Ex-IRON MAIDEN Singer PAUL DI’ANNO: New Audio Interview Posted Online

Former IRON MAIDEN singer Paul Di’Anno was interviewed by Let There Be Rock after his March 2, 2012 concert at Poppodium Iduna in Drachten, The Netherlands. You can now listen to the chat in the YouTube clip below.

When asked fans can expect to hear new solo music from him in the not-too-distant future, Di’Anno said, “I haven’t made a new album for over ten years, because I’m always busy touring, but at the moment, we’re all writing, so there could be three albums coming out in about the next two years. There’ll be one for northern Europe, and I’m doing some other stuff with some friends over in Brazil. So there could be two albums in about two and half years. But the main priority is Europe.”

On August 27, 2011, Di’Anno played his first show since serving time in a U.K. prison after he falsely collected U.K. government benefits by claiming he suffered nerve damage to his back that prevented him from working.

After serving his jail term last spring, Di’Anno issued a short statement in which he thanked his fans for their support and claimed that he “managed not to drop the soap” during his stint behind bars.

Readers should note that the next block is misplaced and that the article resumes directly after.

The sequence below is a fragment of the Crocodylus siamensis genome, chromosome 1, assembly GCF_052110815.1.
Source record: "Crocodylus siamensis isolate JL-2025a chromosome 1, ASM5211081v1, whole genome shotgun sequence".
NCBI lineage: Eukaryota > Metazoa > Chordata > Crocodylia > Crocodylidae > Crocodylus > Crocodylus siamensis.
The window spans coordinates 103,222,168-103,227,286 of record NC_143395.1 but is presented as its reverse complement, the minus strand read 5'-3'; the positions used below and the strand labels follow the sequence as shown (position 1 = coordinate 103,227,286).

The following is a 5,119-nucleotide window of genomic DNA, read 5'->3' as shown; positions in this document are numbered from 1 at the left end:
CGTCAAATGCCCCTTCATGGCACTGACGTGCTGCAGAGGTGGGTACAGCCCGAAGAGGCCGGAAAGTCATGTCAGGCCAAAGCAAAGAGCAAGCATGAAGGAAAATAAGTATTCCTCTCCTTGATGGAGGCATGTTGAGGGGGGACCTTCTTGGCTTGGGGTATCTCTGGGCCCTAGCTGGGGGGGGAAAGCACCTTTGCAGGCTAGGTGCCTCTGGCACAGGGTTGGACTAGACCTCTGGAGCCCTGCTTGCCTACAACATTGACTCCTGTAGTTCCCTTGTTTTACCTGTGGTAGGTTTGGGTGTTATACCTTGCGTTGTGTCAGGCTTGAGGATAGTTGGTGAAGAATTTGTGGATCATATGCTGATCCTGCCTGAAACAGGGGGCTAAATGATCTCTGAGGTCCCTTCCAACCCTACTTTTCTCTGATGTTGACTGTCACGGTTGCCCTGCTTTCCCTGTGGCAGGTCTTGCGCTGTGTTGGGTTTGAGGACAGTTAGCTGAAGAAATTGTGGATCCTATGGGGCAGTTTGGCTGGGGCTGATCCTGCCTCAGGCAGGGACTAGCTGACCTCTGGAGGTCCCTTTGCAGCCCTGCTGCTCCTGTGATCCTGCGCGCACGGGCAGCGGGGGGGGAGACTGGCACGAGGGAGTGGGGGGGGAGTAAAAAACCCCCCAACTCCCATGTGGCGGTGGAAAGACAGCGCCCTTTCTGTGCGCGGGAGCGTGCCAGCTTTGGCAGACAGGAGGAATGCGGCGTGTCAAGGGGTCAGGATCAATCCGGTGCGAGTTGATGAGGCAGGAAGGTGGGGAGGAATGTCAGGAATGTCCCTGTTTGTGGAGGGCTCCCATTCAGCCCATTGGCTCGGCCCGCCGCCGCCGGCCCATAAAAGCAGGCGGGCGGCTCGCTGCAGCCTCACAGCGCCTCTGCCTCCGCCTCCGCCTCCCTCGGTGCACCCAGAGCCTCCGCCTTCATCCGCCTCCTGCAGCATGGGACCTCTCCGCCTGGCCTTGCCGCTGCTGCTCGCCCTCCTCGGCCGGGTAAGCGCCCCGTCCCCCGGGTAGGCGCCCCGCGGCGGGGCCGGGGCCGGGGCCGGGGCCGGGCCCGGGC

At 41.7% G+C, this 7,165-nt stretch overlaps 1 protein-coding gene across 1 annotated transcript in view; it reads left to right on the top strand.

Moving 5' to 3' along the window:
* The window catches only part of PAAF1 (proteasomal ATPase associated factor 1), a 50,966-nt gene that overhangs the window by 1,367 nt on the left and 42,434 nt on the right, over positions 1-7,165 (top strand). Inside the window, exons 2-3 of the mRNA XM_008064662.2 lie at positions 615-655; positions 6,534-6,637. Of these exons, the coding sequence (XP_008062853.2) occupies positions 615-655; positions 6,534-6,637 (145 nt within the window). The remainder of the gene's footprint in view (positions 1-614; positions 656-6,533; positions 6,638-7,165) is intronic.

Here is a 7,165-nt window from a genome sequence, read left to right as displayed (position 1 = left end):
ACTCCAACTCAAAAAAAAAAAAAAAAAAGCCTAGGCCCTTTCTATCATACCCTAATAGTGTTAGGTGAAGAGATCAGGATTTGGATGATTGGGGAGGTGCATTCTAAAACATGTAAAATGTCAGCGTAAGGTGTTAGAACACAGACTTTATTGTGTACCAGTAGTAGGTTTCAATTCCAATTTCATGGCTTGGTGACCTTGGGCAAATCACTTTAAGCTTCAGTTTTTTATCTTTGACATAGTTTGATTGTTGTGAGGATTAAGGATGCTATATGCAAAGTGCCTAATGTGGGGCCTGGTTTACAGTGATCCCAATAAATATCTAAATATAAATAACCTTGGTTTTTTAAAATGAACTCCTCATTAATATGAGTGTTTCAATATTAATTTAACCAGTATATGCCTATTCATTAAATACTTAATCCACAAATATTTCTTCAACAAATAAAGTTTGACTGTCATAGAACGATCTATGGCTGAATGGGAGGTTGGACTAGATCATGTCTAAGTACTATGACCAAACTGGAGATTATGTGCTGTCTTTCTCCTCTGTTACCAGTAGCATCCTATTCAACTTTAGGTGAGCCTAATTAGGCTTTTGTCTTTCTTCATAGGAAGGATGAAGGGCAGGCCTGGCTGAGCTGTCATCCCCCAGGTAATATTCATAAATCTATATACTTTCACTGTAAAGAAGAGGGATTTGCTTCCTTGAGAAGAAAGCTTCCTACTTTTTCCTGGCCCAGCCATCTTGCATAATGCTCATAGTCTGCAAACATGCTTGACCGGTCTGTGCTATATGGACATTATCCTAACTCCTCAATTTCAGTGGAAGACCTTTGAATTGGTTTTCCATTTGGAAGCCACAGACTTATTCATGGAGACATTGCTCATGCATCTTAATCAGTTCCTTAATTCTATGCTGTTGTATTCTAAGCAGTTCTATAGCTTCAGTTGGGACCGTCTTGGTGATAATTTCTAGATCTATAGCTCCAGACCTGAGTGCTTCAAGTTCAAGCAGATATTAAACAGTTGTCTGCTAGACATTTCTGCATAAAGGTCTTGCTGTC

Di’Anno, 53, was sentenced to nine months for swindling £45,000 (approximately $72,000) in benefits. He was told he would serve at least four and a half months of the sentence behind bars before being released on conditional bail.

D’Anno was reportedly busted when investigators at Department Of Work And Pensions (DWP) received an anonymous tip that he was still singing. They then found videos and pictures on YouTube and the rocker’s own web site of Di’Anno “energetically leaping around on stage, singing to fans around the world.”

Di’Anno completed his first North American tour in early 2010, 17 years after he was deported following a prison term for guns and drug offenses.

“In 1991 I did a couple of stints in jail for guns and drugs,” Di’Anno explained in a 2010 interview. “I was stupid. But after I’d done my stretch they still treated me like a criminal. And I was — but I wasn’t that bad. So I didn’t feel good about America. The government, not the people.

“Prison was tough, but I’m tougher. I was nobody’s bitch, put it that way. You’ve got to do it; otherwise people will walk all over you.”



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